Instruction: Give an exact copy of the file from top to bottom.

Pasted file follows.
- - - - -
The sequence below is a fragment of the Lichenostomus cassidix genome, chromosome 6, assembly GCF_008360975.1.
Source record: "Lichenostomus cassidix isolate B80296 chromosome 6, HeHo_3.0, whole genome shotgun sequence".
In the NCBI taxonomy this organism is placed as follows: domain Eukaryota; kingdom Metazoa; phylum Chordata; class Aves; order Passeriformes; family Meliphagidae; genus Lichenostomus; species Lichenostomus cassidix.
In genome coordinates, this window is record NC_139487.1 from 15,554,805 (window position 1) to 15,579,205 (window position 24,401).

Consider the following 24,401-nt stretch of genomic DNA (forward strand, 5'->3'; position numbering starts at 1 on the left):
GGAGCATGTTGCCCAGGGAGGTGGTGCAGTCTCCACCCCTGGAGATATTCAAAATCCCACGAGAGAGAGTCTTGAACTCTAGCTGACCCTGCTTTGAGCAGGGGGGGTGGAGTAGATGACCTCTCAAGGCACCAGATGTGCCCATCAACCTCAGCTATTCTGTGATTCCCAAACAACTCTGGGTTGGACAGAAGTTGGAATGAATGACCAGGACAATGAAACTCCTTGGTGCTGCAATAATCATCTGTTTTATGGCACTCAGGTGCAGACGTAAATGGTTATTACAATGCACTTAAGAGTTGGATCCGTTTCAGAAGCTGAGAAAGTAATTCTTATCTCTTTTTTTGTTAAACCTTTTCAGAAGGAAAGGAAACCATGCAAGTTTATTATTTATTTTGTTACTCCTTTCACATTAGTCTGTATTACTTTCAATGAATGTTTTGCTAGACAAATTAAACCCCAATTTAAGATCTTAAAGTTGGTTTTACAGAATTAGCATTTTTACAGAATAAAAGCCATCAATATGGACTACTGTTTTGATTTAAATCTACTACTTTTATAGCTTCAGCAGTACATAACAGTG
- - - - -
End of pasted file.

The sequence below is a fragment of the Lichenostomus cassidix genome, chromosome 6, assembly GCF_008360975.1.
Source record: "Lichenostomus cassidix isolate B80296 chromosome 6, HeHo_3.0, whole genome shotgun sequence".
In the NCBI taxonomy this organism is placed as follows: domain Eukaryota; kingdom Metazoa; phylum Chordata; class Aves; order Passeriformes; family Meliphagidae; genus Lichenostomus; species Lichenostomus cassidix.
In genome coordinates, this window is record NC_139487.1 from 15,554,805 (window position 1) to 15,579,205 (window position 24,401).

Consider the following 24,401-nt stretch of genomic DNA (forward strand, 5'->3'; position numbering starts at 1 on the left):
GGAGCATGTTGCCCAGGGAGGTGGTGCAGTCTCCACCCCTGGAGATATTCAAAATCCCACGAGAGAGAGTCTTGAACTCTAGCTGACCCTGCTTTGAGCAGGGGGGGTGGAGTAGATGACCTCTCAAGGCACCAGATGTGCCCATCAACCTCAGCTATTCTGTGATTCCCAAACAACTCTGGGTTGGACAGAAGTTGGAATGAATGACCAGGACAATGAAACTCCTTGGTGCTGCAATAATCATCTGTTTTATGGCACTCAGGTGCAGACGTAAATGGTTATTACAATGCACTTAAGAGTTGGATCCGTTTCAGAAGCTGAGAAAGTAATTCTTATCTCTTTTTTTGTTAAACCTTTTCAGAAGGAAAGGAAACCATGCAAGTTTATTATTTATTTTGTTACTCCTTTCACATTAGTCTGTATTACTTTCAATGAATGTTTTGCTAGACAAATTAAACCCCAATTTAAGATCTTAAAGTTGGTTTTACAGAATTAGCATTTTTACAGAATAAAAGCCATCAATATGGACTACTGTTTTGATTTAAATCTACTACTTTTATAGCTTCAGCAGTACATAACAGTG